Thundering hooves, gleaming coats, plumes of dust—citizens love nothing more than watching and placing wagers on the chariot races.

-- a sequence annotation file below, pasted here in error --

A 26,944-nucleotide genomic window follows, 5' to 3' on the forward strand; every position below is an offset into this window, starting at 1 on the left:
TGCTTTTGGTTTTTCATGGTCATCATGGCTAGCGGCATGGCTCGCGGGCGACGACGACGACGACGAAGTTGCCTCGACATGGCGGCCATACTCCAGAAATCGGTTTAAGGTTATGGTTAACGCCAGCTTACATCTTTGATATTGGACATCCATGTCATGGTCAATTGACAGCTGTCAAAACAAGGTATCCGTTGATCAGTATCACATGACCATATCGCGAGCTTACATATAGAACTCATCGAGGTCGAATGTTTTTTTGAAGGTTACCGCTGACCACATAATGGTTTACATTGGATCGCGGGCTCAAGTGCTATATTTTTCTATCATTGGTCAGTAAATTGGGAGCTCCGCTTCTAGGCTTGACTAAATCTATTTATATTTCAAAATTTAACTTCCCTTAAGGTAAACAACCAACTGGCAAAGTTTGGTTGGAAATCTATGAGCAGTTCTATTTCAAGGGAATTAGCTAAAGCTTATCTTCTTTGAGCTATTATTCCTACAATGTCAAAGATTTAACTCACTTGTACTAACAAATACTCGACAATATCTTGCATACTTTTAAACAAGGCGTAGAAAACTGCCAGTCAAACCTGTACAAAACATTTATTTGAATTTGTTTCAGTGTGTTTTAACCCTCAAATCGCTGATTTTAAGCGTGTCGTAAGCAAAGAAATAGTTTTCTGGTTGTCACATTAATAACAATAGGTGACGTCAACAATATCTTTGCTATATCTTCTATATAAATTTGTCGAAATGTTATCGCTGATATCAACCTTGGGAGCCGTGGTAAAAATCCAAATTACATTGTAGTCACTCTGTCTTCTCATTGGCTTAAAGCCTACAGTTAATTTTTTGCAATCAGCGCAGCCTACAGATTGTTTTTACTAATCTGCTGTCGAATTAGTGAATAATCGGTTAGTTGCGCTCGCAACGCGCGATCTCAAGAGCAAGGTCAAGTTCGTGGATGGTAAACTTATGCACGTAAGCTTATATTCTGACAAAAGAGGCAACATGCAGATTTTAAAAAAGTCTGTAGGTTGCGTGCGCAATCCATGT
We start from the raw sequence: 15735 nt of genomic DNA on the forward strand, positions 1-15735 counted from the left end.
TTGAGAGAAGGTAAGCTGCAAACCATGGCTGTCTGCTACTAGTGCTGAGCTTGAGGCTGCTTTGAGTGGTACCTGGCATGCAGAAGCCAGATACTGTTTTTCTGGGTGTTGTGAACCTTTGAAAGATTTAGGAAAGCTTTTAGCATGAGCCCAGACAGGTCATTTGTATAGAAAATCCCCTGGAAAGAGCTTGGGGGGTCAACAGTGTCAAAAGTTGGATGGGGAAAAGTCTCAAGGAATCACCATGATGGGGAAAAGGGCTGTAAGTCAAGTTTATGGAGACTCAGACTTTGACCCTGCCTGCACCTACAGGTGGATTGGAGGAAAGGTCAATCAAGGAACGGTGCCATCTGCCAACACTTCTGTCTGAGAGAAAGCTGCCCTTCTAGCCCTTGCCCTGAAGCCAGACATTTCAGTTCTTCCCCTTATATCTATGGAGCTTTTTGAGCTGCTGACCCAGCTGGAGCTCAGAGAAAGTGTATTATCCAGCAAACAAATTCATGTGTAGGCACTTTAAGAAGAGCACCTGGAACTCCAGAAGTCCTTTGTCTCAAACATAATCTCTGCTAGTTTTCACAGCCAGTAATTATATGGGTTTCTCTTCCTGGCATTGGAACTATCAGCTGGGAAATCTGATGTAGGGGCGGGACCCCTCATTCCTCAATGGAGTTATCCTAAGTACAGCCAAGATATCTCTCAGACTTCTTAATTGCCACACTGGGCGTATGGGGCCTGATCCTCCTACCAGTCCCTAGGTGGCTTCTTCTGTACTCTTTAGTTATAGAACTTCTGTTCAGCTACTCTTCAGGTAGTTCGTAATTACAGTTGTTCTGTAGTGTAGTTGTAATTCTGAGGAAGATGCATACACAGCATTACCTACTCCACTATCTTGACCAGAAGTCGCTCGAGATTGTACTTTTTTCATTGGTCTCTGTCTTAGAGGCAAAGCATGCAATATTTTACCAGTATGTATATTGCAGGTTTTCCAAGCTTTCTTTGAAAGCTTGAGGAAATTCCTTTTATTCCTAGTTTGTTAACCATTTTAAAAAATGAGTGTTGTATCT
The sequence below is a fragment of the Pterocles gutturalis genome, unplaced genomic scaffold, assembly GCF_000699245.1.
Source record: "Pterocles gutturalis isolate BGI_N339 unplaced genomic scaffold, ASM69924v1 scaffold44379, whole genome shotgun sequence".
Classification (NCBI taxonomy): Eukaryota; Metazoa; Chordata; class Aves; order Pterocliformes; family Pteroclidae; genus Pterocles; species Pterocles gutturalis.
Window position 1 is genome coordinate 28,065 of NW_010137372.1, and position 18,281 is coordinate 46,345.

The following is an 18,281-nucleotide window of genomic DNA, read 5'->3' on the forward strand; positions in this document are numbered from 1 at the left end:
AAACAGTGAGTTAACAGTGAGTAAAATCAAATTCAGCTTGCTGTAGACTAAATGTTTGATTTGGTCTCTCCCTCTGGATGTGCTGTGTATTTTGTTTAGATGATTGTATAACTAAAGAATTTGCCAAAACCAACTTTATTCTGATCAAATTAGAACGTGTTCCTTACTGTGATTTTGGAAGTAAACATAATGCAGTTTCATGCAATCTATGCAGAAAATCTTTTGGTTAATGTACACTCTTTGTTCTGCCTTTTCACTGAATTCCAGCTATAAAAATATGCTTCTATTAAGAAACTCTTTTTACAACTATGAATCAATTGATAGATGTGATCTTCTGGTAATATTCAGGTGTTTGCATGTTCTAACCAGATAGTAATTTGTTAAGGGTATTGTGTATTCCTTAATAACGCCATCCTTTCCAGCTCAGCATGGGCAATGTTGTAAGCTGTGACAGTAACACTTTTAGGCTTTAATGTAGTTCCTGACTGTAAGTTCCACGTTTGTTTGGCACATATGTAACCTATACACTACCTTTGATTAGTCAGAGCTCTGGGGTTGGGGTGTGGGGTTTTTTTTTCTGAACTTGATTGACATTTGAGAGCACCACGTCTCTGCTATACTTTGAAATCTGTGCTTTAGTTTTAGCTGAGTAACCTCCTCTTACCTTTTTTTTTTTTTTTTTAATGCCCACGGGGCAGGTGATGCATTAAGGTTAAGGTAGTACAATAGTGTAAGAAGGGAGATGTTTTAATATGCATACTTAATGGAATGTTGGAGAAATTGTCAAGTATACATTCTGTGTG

The Roman colony of Byzantium had a hippodrome from as early as the 3rd century. However, it was not until the following century when the city became the new capital of the Roman Empire under the name Constantinople that the hippodrome took on its final shape: a copy of the Circus Maximus in Rome. The monument subsequently became the center of social and political life in the city under the authority of the Byzantine emperors. Factions of supporters representing the various political groups would compete here, sometimes leading to riots. The emperor would appear before the people from his lodge—accessible directly from the palace—in a codified ritual intended to emphasize his omnipotence. At 450 m long and 80 m wide, it is estimated that the hippodrome could hold some 50,000 spectators. The chariots would race to complete seven laps around the ornately decorated “spina” in the center of the arena.